The ocean research group OCEARCH landed a 14-foot 2-inch, 2,300 lb. immature female Great White Shark yesterday off the coast of Cape Cod. It’s the fifth female white shark they’ve caught since beginning their research campaign two and a half weeks ago.
I spoke with OCEARCH founder Chris Fischer today and he notes that this is their 17th expedition to capture, study, tag, and release great white sharks, and they’ve really had to change their tactics.
“These New England sharks are skittish. They’re not like South African sharks which are somewhat used to human interaction. These sharks are super boat-shy and fixated on the local seal population.”
Fischer notes that during this expedition, he and his team are supporting over a half dozen research groups and universities in a unified effort to learn everything they can about the North Atlantic Great White Shark, particularly their breeding and migratory patterns. To do so they are taking blood samples and attaching GPS transponders to their dorsal fins which allow the sharks to be tracked in real time.
In a comment on the OCEARCH website, Dr. Robert Huetner from Mote Laboratory notes, “OCEARCH brings a capacity to shark research unlike anything we have ever had before. We have never had a ship like this and never had a crew like this. The expertise – it’s amazing.”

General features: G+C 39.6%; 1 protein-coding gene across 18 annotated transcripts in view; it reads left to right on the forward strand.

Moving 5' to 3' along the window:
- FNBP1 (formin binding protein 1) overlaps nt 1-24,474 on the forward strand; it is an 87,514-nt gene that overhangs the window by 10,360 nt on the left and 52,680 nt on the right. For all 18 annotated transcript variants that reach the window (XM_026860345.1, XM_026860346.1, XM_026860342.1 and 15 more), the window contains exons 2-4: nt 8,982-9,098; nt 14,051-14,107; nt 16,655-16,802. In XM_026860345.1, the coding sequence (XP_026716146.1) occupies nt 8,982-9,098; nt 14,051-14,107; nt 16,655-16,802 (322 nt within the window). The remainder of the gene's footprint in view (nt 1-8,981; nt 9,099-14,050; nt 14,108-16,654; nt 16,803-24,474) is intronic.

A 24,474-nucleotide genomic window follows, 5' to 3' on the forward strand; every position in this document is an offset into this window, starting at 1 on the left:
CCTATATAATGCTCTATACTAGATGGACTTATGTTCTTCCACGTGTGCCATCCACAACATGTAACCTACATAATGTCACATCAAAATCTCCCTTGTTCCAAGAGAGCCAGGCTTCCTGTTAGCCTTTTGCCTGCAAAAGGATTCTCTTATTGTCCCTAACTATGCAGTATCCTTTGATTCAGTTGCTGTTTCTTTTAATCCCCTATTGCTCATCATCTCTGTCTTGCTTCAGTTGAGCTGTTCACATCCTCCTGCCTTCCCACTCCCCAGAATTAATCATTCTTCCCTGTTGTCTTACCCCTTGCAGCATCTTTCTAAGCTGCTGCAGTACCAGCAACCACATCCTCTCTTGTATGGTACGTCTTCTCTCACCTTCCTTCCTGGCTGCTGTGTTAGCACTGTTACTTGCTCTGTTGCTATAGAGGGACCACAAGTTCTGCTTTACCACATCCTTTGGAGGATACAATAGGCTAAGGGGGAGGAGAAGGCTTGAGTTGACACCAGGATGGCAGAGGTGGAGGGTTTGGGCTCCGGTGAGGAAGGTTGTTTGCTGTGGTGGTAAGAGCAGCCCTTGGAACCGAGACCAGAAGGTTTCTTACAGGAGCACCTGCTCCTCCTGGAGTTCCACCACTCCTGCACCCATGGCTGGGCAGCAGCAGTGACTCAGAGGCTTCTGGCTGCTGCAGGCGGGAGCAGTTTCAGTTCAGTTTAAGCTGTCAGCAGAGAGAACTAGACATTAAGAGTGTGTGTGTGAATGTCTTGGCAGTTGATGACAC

Their ultimate goal, notes Fischer on the OCEARCH website, “is to increase knowledge of these animals to ensure that they have a robust future. Conservation decisions should be driven by data rather than emotion.”
The data gained over the next few years from this expedition can in turn be used to effect meaningful policy change on a government level. Fischer notes that the scientists on board are hoping to study at least 8 great white sharks over the course of this expedition.
In the meantime, their efforts have gained massive global attention, and significant support from organizations such as Caterpillar, Contender boats and Costa Sunglasses. While bringing in their latest great white yesterday, Fisher notes that they had over a million people following them over the course of the day.
“It’s all about putting the ocean first,” comments Fischer.
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